The Primitive Blunt Tip Arrow

The Primitive Blunt Tip Arrow


For most of my primitive arrow shafts. I prefer to use common, local flora. There are many choices and there may be several you are unaware of that will work nicely.

Choosing your wood

The Wild Rose, Willow, Hazel, and some of the sprouting shoots from maple and ash trees work well but are definitely not limited to these species as anything that looks good and straight will probably make excellent arrow material. Some of the samples in the last batch I collected had a lot of pithy centers and was very lightweight, do not overlook these as you can cut out and make primitive self-nocks and tip grooves just like you would in a simple self-cane arrow!

When I collect the shoots, I like to gather 25-30 and tie them up in a bundle, this will keep the arrow shafts straight until they dry properly and season, as this will help prevent them warping or twisting on you.

Preparing the Arrow Shaft

A survival knife scarping an arrow shaft

Take a straight arrow shaft out of the bundle and scrape off the bark and any inner strands of fibers that may be on the outside of the shaft. I like to use the square back of my survival knife for this as it not only saves on the main cutting edge, but it keeps you from accidentally cutting into the shaft too deep and ruining the arrow. If you are skilled you can also just use your sharp edge if the bark is too rough to get a smooth finish.

Cutting Arrow to Length

After the arrow shaft has been scraped and fully cleaned, take your survival knife and cut to length then straighten up the shaft if needed. There are ways that you can correct a “not so straight” arrow shaft with some oil/fats and direct heat to hand straighten them. To leave them for months to dry is a rule of thumb, but I guess if you were hungry you would surely want to speed up the process!

Cutting the String Nock

A survival knife cutting out an arrow nock

Time to cut in the string nock, take your survival knife and cut a diagonal cut. Now rotate the arrow shaft 180 degrees and do the same thing again. This arrow has a pithy center, so the bowstring notch is already cut out for me. If this wasn’t the case, you would simply remove this area and then with a length of sinew or artificial sinew reinforce the nock to prevent any splitting at the nock end.

Fletching the Arrow

Time to process our ONE feather. Yes, just one feather will be used to make this primitive flu-flu arrow. I like this style, as it is simple and practical. Take the larger and fuller side of the turkey feather and start to pull at the tip, grasping firmly on the quills. Gradually work your way down to the quill.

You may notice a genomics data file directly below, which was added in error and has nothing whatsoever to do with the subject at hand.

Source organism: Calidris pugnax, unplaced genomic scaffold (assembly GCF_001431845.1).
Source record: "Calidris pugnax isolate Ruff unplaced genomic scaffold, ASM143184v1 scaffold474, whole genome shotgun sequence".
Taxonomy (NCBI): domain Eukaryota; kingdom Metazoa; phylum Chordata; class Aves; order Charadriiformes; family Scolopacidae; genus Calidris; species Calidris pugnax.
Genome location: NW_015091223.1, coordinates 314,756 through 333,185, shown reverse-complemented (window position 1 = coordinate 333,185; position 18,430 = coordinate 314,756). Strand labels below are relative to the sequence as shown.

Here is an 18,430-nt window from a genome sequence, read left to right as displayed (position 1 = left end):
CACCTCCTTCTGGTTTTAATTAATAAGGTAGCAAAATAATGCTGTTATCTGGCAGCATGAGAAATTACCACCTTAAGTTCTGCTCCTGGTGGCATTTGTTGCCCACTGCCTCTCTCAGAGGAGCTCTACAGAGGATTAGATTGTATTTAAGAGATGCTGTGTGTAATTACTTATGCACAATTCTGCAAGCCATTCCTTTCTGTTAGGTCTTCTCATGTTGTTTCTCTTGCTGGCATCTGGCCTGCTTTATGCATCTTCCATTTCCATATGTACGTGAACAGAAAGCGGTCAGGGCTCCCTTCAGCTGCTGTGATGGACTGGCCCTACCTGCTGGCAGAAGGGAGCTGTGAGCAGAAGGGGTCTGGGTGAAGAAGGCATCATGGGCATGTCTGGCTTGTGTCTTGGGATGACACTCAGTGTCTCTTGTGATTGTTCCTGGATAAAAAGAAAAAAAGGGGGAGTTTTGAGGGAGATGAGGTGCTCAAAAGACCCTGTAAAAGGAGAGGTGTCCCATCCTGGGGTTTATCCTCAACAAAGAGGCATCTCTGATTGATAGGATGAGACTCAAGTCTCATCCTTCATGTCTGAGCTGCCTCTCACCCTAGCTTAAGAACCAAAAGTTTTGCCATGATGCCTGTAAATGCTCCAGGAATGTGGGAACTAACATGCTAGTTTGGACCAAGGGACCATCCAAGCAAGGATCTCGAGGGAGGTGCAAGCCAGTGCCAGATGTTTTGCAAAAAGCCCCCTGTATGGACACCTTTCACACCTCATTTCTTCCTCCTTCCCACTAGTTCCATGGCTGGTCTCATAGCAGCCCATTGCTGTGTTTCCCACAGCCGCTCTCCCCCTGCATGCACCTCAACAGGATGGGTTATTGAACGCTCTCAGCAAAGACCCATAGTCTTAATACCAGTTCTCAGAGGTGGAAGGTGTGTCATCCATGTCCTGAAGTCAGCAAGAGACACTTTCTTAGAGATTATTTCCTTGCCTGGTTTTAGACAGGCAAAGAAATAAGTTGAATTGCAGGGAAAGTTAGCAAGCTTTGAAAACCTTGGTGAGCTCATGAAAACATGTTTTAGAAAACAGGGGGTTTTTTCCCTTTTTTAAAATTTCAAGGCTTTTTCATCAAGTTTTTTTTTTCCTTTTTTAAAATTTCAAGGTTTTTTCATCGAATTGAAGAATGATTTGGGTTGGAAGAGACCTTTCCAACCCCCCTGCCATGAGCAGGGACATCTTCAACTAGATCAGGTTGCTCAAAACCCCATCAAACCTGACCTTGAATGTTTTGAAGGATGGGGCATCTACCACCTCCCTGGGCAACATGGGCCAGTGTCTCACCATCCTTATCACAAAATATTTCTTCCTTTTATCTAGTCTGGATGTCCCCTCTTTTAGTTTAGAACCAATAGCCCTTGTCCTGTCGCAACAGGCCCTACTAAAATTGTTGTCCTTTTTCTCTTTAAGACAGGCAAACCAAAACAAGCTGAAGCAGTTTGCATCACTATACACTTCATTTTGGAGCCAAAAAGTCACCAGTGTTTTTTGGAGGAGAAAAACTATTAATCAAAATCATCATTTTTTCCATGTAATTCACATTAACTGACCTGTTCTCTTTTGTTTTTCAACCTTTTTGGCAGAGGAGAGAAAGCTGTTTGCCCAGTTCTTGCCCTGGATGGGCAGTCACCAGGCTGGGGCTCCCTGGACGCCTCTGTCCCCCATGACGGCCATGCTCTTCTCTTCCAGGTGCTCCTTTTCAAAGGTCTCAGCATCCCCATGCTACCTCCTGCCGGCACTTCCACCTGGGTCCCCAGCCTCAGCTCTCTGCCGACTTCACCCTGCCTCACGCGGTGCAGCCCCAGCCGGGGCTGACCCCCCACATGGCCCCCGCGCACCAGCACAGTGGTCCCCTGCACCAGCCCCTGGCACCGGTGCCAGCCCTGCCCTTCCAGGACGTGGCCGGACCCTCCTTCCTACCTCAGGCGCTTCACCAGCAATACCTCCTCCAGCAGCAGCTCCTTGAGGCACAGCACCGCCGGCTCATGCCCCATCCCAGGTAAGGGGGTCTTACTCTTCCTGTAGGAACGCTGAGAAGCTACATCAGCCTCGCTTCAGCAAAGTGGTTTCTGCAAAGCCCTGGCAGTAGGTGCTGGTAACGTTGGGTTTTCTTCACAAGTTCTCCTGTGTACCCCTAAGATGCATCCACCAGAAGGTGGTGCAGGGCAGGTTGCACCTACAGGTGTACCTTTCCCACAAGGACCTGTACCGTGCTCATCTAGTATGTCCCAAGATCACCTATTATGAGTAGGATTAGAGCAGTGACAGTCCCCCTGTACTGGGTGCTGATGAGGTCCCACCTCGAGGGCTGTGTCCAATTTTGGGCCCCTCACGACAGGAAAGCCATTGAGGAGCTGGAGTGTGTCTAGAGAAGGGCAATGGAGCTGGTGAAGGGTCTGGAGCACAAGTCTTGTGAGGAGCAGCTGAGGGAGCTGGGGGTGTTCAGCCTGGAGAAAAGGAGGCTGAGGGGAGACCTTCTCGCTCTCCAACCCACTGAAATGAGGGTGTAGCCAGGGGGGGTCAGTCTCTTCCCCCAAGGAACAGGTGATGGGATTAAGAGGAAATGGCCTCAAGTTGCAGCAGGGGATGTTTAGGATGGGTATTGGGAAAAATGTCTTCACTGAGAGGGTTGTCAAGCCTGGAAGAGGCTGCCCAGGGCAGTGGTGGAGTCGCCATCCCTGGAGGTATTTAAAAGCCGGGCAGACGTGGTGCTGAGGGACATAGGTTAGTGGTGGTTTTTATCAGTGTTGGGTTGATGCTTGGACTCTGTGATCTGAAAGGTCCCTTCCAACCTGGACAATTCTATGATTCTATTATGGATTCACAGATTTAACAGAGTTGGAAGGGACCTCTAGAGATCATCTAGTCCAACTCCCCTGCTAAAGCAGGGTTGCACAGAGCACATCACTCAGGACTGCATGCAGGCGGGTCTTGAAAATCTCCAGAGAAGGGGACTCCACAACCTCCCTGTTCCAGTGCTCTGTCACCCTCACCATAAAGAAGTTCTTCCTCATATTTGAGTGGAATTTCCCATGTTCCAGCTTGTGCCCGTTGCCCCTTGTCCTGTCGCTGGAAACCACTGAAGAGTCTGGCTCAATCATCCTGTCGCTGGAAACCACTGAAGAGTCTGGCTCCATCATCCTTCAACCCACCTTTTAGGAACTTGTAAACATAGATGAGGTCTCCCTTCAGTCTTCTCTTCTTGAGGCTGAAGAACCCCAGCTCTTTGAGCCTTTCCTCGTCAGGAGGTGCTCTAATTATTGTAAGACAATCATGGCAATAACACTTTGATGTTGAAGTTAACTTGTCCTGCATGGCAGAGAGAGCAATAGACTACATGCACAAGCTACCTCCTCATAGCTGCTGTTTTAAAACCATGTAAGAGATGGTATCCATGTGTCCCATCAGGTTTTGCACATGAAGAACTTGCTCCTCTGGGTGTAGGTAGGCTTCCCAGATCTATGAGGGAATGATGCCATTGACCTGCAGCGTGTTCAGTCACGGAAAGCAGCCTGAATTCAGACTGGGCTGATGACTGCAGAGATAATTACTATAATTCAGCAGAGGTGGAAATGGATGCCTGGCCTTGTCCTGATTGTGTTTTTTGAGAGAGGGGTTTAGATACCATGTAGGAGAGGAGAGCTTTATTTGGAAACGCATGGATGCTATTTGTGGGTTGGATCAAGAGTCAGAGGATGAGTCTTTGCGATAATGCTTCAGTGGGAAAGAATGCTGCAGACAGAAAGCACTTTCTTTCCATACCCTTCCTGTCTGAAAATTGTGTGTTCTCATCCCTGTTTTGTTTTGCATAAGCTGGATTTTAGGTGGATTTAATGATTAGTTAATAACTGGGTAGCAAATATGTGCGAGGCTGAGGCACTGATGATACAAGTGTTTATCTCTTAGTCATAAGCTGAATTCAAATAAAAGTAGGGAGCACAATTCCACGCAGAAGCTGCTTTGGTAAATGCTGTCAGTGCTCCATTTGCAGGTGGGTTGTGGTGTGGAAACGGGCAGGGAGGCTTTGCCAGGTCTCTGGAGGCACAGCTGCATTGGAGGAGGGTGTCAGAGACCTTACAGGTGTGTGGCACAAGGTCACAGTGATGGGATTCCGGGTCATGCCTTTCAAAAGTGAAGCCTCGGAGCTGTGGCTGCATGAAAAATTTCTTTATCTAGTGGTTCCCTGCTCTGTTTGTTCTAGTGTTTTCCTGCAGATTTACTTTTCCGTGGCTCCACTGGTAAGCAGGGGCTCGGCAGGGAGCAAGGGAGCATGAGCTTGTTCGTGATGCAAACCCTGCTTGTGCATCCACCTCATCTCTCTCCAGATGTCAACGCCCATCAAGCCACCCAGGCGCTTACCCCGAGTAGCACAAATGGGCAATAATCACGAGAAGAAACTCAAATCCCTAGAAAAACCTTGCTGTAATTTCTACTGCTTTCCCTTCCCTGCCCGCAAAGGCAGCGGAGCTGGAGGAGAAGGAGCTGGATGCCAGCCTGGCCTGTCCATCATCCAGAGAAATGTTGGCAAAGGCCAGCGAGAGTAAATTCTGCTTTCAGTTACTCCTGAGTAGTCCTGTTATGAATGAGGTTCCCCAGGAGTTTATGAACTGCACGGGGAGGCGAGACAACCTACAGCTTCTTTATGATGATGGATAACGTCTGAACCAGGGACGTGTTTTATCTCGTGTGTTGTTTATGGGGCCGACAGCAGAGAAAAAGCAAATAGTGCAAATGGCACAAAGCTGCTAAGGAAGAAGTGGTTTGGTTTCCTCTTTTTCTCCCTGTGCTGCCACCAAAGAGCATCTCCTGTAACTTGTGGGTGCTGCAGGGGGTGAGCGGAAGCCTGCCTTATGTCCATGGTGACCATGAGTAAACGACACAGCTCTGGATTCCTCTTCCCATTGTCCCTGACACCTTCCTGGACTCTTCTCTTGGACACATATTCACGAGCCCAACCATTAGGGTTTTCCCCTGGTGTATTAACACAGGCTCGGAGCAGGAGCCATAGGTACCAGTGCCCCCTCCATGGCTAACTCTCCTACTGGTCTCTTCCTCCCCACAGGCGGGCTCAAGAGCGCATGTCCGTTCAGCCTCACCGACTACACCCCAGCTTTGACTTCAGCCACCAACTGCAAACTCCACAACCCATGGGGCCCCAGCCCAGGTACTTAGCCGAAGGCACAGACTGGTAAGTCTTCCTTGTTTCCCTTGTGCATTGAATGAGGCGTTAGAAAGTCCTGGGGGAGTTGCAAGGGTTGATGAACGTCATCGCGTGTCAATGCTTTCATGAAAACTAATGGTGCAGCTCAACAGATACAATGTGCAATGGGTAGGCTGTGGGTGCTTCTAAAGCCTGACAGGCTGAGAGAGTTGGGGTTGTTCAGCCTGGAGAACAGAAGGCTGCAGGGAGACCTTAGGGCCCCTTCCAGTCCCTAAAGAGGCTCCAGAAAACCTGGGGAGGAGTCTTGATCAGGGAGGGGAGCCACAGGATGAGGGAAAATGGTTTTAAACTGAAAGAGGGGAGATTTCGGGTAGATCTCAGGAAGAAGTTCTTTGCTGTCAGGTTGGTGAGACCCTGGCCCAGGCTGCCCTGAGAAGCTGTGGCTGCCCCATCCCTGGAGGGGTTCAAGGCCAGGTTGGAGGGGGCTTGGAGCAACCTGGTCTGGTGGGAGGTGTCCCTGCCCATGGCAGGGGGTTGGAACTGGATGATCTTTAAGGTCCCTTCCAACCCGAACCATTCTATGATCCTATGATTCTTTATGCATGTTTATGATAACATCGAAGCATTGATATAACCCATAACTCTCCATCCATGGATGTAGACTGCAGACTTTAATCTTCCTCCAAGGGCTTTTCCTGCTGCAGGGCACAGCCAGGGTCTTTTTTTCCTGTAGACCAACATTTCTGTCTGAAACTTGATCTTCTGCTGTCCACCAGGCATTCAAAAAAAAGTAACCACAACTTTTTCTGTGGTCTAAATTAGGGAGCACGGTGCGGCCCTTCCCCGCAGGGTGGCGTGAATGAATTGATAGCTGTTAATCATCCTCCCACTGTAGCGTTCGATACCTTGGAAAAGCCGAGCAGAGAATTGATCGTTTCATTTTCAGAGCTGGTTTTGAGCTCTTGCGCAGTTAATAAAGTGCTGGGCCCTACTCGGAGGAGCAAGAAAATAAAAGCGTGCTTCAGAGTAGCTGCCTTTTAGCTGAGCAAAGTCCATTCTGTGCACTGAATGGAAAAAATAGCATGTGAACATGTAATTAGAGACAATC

Finish feather fletched arrow

Roughly measure three fingers down from the nock end of the arrow. Then with artificial sinew, securely tie off the top of the feather to the shaft. Take the feather and twist around the arrow shaft until you run out of feather, then pull snugly on the quill end of the feather, push upward to tighten the flu-flu and secure the quill end with sinew once more. Now gently work the feathers out and apart. This will make you a fine one-feather flu-flu fletching.

Making the Blunt Tip

Rawhide material for Primitive Blunt Tip Arrow

Next, use a new rawhide chew toy and soak for about an hour in warm water to make it more workable. Take a length of sinew and fold over the small piece of rawhide and secure it to the business end of your arrow. This will dry and harden up quite nicely! The “ears” you create by folding over the corners when you wrapped it, will create just enough resistance in the grass and woods, so it will not skip as far when you miss...but I really do not need this feature! (Just kidding)

A finished primitive blunt tip arrow

Finally, the end product. A fully functional, practical, and easy primitive blunt tip arrow. I hope you enjoyed reading this as much as I enjoyed making it!


  • Great article, Thankyou

    - Chuck
  • I did not know that tip of tying the shafts into a bundle, so thank-you for that tip.

    - Brent Emery Pieczynski

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